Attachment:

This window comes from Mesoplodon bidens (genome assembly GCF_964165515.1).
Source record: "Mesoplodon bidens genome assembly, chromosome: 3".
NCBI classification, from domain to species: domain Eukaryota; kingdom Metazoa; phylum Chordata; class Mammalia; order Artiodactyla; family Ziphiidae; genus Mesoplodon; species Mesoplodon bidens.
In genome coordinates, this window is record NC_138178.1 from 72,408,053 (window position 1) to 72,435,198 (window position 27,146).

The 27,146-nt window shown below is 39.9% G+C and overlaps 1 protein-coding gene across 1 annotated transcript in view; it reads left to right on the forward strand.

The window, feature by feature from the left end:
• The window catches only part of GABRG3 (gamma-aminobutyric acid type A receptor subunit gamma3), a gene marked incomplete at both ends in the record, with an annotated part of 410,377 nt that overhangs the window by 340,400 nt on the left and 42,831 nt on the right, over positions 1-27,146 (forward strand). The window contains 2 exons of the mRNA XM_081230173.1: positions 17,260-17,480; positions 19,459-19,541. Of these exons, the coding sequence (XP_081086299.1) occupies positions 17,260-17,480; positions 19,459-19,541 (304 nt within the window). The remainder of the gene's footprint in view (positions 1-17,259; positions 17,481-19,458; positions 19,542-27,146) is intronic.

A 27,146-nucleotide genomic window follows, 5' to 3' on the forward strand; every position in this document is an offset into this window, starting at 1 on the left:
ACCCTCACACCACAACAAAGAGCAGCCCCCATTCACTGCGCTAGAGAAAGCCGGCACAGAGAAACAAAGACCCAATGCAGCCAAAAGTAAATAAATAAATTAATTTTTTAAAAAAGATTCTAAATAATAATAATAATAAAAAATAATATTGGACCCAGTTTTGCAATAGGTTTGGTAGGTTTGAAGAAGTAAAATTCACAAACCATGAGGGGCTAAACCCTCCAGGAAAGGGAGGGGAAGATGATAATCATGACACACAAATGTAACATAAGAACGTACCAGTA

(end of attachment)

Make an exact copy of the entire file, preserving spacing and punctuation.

This window comes from Mesoplodon bidens (genome assembly GCF_964165515.1).
Source record: "Mesoplodon bidens genome assembly, chromosome: 3".
NCBI classification, from domain to species: domain Eukaryota; kingdom Metazoa; phylum Chordata; class Mammalia; order Artiodactyla; family Ziphiidae; genus Mesoplodon; species Mesoplodon bidens.
In genome coordinates, this window is record NC_138178.1 from 72,408,053 (window position 1) to 72,435,198 (window position 27,146).

The 27,146-nt window shown below is 39.9% G+C and overlaps 1 protein-coding gene across 1 annotated transcript in view; it reads left to right on the forward strand.

The window, feature by feature from the left end:
• The window catches only part of GABRG3 (gamma-aminobutyric acid type A receptor subunit gamma3), a gene marked incomplete at both ends in the record, with an annotated part of 410,377 nt that overhangs the window by 340,400 nt on the left and 42,831 nt on the right, over positions 1-27,146 (forward strand). The window contains 2 exons of the mRNA XM_081230173.1: positions 17,260-17,480; positions 19,459-19,541. Of these exons, the coding sequence (XP_081086299.1) occupies positions 17,260-17,480; positions 19,459-19,541 (304 nt within the window). The remainder of the gene's footprint in view (positions 1-17,259; positions 17,481-19,458; positions 19,542-27,146) is intronic.

A 27,146-nucleotide genomic window follows, 5' to 3' on the forward strand; every position in this document is an offset into this window, starting at 1 on the left:
ACCCTCACACCACAACAAAGAGCAGCCCCCATTCACTGCGCTAGAGAAAGCCGGCACAGAGAAACAAAGACCCAATGCAGCCAAAAGTAAATAAATAAATTAATTTTTTAAAAAAGATTCTAAATAATAATAATAATAAAAAATAATATTGGACCCAGTTTTGCAATAGGTTTGGTAGGTTTGAAGAAGTAAAATTCACAAACCATGAGGGGCTAAACCCTCCAGGAAAGGGAGGGGAAGATGATAATCATGACACACAAATGTAACATAAGAACGTACCAGTA